How to Stain a Deck and Fence (Without Losing Your Mind)

Staining a deck and fence can be an overwhelming job if you don’t have the proper tools. Learn how to stain a deck and fence, without losing your mind!

kids on deck

We’ve had this floating deck, and the fence for a few years now, and both were looking so sad. We installed the fence 4 years ago, stained it previously about 2 years ago.  Around 2 weeks after we stained it…  it started flaking off.  The deck we built about 3 years ago as well, and we sprayed it… and it peeled.

I swore off on any type of paint or staining anything out there, because the thought of redoing the whole project was so overwhelming.

The fate of my deck and fence were sealed with two fatal errors…

Spraying on a windy day. This caused the stain to float on the surface of the wood, so it wasn’t able to sink fully into the wood.

Not allowing the wood to fully dry. This is a no-brainer, BUT!  I promise you, we cleaned off the deck, and let it dry. It just wasn’t 100% dry.

How to Properly Stain a Deck and Fence

This post is brought to you by HomeRight. Visit my full disclosure here.

This time, we power washed the fence, deck, and steps, making sure to remove anything that was already loose, as well as some areas of obvious funk. Seeing how much stain came off after one pass, we decided to just give it a second pass, which actually took off the rest of the stain left from the original application.

We let it sit for weeks of rain, sunshine, more rain, more sun, windy days, and finally… almost 4 days straight of dry weather and sunshine. Praise be! You’d think the fence would be done, but noooooo. Only half was able to be sprayed because of winds and storms on the days I wanted to finish!

When we purchased this land, I literally thought the day of our walk through on lots, “it is so windy here, is it always this windy here!?” And the answer is…  yes. I will be spraying the fence this week and shall update you guys accordingly!

Here is a super quick video with Andrew and I (and a few kids thrown in there) working on this project – it’s sped up, and we look ridiculous.

Staining the Deck

This deck was truly horrible looking. Dead plants. Gross. The fence basically looked exactly like this. Pre-power washing. The after shot, you can see in the video – it looks brand new.

Gross deck before power washing

As Nina Garcia would say, “It’s saaaaaaad.”

Staining the deck was unbelievably simple because we have no railings, and used the Stain Stick with Gap Wheel from our loves at HomeRight. The stain pad is wonderfully soft and helps the stain go on ultra smooth. It’s very easy to use the stain stick with whatever stain you like – visit my expert page at HomeRight for all the specific details. It is as simple as using the EZTwist Paint Stick (which we used in the brick house, and painting our whole house).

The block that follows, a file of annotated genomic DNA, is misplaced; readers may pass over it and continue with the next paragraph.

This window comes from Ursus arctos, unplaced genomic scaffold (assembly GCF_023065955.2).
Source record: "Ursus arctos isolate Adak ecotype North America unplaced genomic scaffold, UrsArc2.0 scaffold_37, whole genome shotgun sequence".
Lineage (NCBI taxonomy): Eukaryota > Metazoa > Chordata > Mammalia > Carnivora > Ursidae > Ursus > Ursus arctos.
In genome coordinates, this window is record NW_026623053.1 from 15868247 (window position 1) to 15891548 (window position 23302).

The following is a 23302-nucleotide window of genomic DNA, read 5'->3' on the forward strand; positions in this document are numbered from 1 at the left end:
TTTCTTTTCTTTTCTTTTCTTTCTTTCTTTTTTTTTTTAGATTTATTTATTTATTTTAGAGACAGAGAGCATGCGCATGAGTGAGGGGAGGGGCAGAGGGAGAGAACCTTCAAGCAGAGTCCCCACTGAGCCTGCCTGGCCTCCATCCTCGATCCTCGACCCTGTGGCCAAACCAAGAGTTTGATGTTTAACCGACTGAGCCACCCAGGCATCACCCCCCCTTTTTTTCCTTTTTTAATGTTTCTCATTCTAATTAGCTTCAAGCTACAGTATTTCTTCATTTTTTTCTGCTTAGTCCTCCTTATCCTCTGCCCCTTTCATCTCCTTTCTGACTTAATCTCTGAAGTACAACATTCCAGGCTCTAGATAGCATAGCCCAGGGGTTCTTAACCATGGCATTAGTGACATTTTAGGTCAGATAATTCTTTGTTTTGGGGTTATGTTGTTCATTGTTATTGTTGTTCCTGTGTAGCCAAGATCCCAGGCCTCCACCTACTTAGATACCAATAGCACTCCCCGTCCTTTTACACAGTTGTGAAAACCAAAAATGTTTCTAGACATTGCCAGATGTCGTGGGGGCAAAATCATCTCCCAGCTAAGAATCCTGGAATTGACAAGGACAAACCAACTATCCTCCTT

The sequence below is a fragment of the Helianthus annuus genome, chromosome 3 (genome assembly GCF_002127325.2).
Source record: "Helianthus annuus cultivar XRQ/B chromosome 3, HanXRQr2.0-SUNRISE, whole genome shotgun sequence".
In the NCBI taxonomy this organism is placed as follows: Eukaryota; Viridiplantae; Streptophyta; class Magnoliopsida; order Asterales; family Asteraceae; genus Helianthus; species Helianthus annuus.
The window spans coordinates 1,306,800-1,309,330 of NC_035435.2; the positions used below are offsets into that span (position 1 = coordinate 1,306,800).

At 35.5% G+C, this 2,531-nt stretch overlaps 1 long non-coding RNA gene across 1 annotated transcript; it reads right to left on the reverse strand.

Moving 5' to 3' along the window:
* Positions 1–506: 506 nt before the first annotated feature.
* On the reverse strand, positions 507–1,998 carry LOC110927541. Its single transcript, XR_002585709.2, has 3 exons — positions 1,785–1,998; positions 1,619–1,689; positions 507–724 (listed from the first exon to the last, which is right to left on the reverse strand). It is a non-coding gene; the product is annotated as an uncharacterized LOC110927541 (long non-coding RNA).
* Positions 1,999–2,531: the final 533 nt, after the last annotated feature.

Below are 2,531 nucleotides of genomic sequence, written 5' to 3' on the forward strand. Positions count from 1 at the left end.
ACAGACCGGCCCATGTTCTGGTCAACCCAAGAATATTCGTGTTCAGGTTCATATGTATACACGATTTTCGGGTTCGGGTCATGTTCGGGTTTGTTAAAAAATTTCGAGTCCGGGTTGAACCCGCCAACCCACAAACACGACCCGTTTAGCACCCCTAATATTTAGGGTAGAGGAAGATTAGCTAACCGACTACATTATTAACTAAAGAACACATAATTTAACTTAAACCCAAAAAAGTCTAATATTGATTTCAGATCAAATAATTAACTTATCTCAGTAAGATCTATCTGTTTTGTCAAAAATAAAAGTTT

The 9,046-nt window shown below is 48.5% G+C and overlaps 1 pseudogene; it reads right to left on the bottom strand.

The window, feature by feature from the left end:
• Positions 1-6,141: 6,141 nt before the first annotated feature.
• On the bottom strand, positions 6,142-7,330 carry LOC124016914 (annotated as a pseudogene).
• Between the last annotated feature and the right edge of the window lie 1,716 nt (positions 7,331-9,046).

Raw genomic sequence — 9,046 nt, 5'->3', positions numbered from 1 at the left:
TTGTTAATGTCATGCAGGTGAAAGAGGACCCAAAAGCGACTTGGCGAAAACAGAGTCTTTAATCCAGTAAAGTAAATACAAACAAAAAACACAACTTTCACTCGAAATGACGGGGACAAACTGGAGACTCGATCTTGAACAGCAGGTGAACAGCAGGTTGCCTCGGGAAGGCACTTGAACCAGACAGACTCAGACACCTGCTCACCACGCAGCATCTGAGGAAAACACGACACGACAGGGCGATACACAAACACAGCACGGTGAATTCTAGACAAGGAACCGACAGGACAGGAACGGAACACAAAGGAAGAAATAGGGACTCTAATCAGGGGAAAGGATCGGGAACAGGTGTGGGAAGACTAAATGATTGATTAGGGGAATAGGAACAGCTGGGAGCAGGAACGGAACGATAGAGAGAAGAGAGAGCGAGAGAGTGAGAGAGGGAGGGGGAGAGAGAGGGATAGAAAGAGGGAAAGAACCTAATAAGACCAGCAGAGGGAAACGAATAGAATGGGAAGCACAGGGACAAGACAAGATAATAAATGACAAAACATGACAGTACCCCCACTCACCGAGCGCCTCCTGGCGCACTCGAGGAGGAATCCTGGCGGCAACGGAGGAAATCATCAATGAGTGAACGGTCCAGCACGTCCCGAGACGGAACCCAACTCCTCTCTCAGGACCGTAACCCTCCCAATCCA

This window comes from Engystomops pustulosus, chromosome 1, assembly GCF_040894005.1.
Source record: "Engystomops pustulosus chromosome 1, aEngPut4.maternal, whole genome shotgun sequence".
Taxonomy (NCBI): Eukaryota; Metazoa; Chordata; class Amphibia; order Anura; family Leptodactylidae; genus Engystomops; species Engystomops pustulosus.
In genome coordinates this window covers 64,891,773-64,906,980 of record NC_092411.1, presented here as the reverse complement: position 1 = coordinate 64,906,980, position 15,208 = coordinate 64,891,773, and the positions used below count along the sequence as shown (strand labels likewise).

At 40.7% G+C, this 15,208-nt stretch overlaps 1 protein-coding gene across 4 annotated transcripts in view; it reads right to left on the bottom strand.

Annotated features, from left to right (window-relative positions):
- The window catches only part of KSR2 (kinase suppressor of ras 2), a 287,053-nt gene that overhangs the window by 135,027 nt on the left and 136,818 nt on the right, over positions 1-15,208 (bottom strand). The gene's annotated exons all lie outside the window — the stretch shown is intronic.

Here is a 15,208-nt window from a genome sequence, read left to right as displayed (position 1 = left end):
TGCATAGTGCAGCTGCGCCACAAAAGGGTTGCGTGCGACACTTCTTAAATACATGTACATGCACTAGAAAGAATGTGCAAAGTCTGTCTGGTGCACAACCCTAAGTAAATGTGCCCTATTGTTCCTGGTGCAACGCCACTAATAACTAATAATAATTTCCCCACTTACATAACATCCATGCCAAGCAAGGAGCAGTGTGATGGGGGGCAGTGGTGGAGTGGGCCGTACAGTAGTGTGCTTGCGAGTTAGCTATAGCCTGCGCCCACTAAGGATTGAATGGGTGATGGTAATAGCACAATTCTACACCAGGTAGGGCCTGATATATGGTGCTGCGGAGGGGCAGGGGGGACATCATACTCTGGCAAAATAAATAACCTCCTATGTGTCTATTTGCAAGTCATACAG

staining a deck

The greatest thing about this tool, is the wheel that will drop down to fill the gaps in the deck boards.  This is a massive time saver – no brushing in between boards and getting an uneven application. The wheel pops up when it lays flat on the face of the board. It’s basically like mopping, just better!

Stained Deck

This (8’x12′) deck took 3 1/2 refills of the stain stick, and took me a bit over an hour to do the top, and about 30 minutes to go around the sides of the deck with a brush. A few days later, I also did the steps to match. We chose to go with Simply Cedar from Valspar, in a semi-transparent finish.

garden with stained deck and steps

We also decided to go all-in on the DIY landscaping by digging out the garden more, adding some mulch, more hostas (I have a hosta obsession), creeping jenny, an azalea, and little stepping stones.

Staining the Fence

Our fence is about 7-gallons-of-stain-long. The application this time around was amazing.  We noticed an immediate difference in how wet the stain was when it was on the fence; it sunk right in and it was very even. Such a huge difference! Don’t spray on ultra windy days… lesson learned.

This was the fence after a solid power washing. It basically looks brand new!

fence ready for stain

I have had dreams of a black fence for some time now, but didn’t want to go with black paint. I wanted to see the wood through the stain, so we chose Olympic Elite semi-transparent, in Black Oak (after an hour -literally- marinating on tiny squares of sample colors to find the perfect brown/black combo).

Staining a fence

We used the HomeRight Super Finish Max paint sprayer, and when I tell you I love this sprayer, I’m not kidding. This sprayer is like…  heaven sent. If you’d prefer to lose your marbles, though, I suppose you could grab a paint brush. I wouldn’t suggest it. There are full detailed directions for using this glorious sprayer over on my expert page at HomeRight! We have used the sprayer on my mom’s shed, our kitchen cabinets (and their follow up post), a fireplace, and some furniture.

stained fence

garden, stained fence and deck

This project doesn’t have to be intimidating, time consuming, or mind boggling, if you’re armed with proper prep and the right tools! Oh, and the proper amount of wind. Here are my favorite supplies for both these jobs:

deck stain farmhouse yard

After we finish the other half of the fence, we are going to be adding a canopy to the deck for some shade, as well as some mini outdoor globe lights. Annnnnnd those bald patches will get some TLC for sure!

What outdoor projects are YOU tackling this spring?


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